In the spring of 1718, Alexander Monro primus went to Paris where attended lectures on botany in the Jardin du Roy. He walked the wards of the hospitals including Hotel Dieu where he attended a course of anatomy given by Bourquet. He performed operations under the direction of Thibaut and had instruction in midwifery from Gregoire, in bandaging from Cesau, and in botany from Pierre-Jean-Baptiste Chomel.[3]

On 16 November 1718, Monro entered as a student of Leiden University to study under Herman Boerhaave, the great physician and teacher, who lectured on the theory and practice of physic. On Boerhaave's recommendation he visited Frederik Ruysch, professor of Anatomy at Amsterdam, where he saw Ruysch's large collection of anatomical dissections and learned from him techniques of preservation of anatomical specimens. Patients from Scotland who came to consult Boerhaave in Leiden were often put under Monro's care.[6] Like many Scottish students at Leiden he did not sit the examinations for the degree of MD.[4]

Professor of Anatomy[edit]

On his return to Edinburgh in the autumn of 1719, Monro sat the four part examination to become a Freeman (Fellow) of the Incorporation of Surgeons and was admitted as a Fellow on 19 November.[4] Adam Drummond then fulfilled his promise of resigning his professorship, and John M'Gill did likewise. They also gave a recommendation in favour of Monro to the Town Council, the patrons of the University. This was backed by the Incorporation of Surgeons, and on 22 January 1720 the Council appointed Monro Professor of Anatomy with a salary of £15 sterling, this modest sum being supplemented by the students' fees of three guineas a head.[7]

Monro's original appointment as professor was only at the pleasure of the Town Council, who at that time administered the University or Town's College. In 1722, encouraged by his success, Monro applied to the Council for permanent status, and although the Council had as lately as August 1719 reaffirmed the principle that regentships and professorships were to be held at their pleasure, they now departed from this and on 14 March 1722, nominated Alexander Monro sole Professor of Anatomy in the City and College.[4]

Until 1725, Monro continued to lecture in the old Surgeons' Hall on the south side of Surgeons' Square. The popularity of his teaching had led to an increased demand for cadavers for dissection. Despite the fact that Monro had publicly declared his "...Abhorrence for the vile, abominable and most inhumane Crime of stealing human bodies out of their graves..." public anger was directed against anatomists.[8] This led to public demonstrations and riots which Monro felt endangered him and his collection of dissected specimens. Monro appealed to the Town Council to allow him to lecture and perform anatomical demonstrations within the relative safety of the University. The Council agreed and Monro moved from Surgeons Hall to the University of Edinburgh, being formally inaugurated to the university chair on 3 November 1725.[9]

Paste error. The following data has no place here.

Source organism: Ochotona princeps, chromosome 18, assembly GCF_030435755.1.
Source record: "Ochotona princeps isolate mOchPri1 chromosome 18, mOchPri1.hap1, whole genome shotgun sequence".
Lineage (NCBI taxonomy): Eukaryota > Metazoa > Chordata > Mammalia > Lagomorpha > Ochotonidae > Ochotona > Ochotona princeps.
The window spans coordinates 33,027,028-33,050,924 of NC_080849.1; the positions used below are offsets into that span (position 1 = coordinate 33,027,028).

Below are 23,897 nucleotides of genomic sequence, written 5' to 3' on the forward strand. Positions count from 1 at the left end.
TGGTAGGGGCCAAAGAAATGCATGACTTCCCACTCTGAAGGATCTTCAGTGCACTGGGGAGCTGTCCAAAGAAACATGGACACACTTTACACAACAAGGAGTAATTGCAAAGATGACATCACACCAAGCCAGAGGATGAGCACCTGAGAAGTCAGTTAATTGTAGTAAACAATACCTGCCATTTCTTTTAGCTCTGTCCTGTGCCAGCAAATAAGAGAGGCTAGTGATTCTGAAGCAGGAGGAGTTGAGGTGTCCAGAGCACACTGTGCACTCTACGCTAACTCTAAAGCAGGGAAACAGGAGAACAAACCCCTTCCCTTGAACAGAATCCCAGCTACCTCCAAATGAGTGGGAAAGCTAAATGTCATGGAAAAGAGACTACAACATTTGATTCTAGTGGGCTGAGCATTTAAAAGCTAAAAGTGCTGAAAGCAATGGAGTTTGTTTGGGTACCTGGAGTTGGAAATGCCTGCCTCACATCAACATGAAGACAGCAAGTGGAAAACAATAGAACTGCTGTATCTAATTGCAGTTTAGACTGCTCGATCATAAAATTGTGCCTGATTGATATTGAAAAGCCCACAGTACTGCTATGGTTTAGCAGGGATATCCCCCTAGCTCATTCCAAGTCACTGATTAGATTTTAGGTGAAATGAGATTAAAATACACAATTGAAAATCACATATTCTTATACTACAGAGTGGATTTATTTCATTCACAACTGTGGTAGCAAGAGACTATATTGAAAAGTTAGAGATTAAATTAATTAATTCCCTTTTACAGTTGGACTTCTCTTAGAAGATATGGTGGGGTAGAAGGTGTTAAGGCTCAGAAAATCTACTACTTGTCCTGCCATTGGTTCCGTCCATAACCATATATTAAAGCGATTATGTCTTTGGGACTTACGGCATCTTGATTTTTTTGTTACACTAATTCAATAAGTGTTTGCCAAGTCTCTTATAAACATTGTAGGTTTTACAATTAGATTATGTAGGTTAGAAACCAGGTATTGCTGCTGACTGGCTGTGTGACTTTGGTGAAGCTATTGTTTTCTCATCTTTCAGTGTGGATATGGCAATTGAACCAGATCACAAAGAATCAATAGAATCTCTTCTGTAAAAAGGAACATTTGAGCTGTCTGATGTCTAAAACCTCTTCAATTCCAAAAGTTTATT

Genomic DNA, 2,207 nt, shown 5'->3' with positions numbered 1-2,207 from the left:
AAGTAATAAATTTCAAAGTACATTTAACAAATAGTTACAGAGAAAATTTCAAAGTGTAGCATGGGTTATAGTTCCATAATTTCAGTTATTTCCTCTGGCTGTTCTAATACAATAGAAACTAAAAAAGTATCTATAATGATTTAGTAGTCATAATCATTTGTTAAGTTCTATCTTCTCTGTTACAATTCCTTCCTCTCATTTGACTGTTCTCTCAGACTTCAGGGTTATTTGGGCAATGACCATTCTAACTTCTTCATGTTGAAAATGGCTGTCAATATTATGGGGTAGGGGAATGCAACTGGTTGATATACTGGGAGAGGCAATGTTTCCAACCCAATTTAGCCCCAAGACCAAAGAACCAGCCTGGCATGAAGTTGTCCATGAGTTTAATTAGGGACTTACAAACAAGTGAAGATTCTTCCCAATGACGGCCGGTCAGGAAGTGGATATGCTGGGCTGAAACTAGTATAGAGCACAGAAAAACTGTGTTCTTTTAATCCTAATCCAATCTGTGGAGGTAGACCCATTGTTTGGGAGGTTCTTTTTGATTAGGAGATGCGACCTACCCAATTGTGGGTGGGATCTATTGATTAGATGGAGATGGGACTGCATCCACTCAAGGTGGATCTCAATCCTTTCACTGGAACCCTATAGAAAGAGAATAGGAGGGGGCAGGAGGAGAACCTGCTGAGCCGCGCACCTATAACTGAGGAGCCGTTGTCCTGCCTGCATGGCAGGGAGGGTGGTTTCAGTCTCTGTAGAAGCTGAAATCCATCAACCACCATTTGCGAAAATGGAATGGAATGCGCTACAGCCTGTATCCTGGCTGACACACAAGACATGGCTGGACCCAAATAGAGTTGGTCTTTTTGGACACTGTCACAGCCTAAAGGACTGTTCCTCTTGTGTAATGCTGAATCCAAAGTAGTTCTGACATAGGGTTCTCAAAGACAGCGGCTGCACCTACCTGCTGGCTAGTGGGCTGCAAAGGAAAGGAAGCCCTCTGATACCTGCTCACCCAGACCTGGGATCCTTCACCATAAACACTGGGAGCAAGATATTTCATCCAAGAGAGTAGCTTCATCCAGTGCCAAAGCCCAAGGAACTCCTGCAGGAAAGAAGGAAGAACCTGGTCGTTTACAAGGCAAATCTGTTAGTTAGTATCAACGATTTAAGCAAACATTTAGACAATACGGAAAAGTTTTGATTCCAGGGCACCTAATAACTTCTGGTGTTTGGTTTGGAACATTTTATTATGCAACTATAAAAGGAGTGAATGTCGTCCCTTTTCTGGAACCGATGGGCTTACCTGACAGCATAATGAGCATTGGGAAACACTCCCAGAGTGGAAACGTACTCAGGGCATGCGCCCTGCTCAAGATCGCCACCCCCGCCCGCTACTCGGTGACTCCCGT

The initial medical faculty was completed in February 1726 with the appointment of John Rutherford and John Innes as Professors of the Practice of Physic, Andrew St Clair as Professor of the Institutes of Theory of Medicine, Andrew Plummer as professor of Chemistry, and John Gibson as professor of Midwifery.[9]

Establishing a teaching hospital[edit]

John Monro's vision of the new Edinburgh medical school was based on the Leiden model of a medical faculty within a university and with an associated teaching hospital. In 1721 Alexander Monro circulated a pamphlet setting out the case for this hospital. Lord Provost George Drummond helped secure financial backing from local surgeons, physicians, wealthy citizens and Church of Scotland parishes.[10] Monro and the committee of donors established this hospital in August 1729 in a house in Robertson's Close, rented from the university. This had six beds where the sick poor could be treated and provide clinical teaching for medical students. This 'Hospital for the Sick Poor' or 'Little House' as it was known was the origin of the Royal Infirmary of Edinburgh. In 1736 it received a Royal Charter from King George II, which conferred the 'Royal' designation.[11] With the growth of the new medical school this soon became too small for purpose and a new teaching hospital was commissioned, designed by the leading architect William Adam. The original hospital moved in 1741 and the new hospital was finally completed in 1745. Among the first admissions to the completed hospital were casualties from the Battle of Prestonpans on 21st September 1745. Monro primus, a staunch Hanoverian, treated the wounded of both sides at the battlefield and afterwards in the new Royal Infirmary.[11]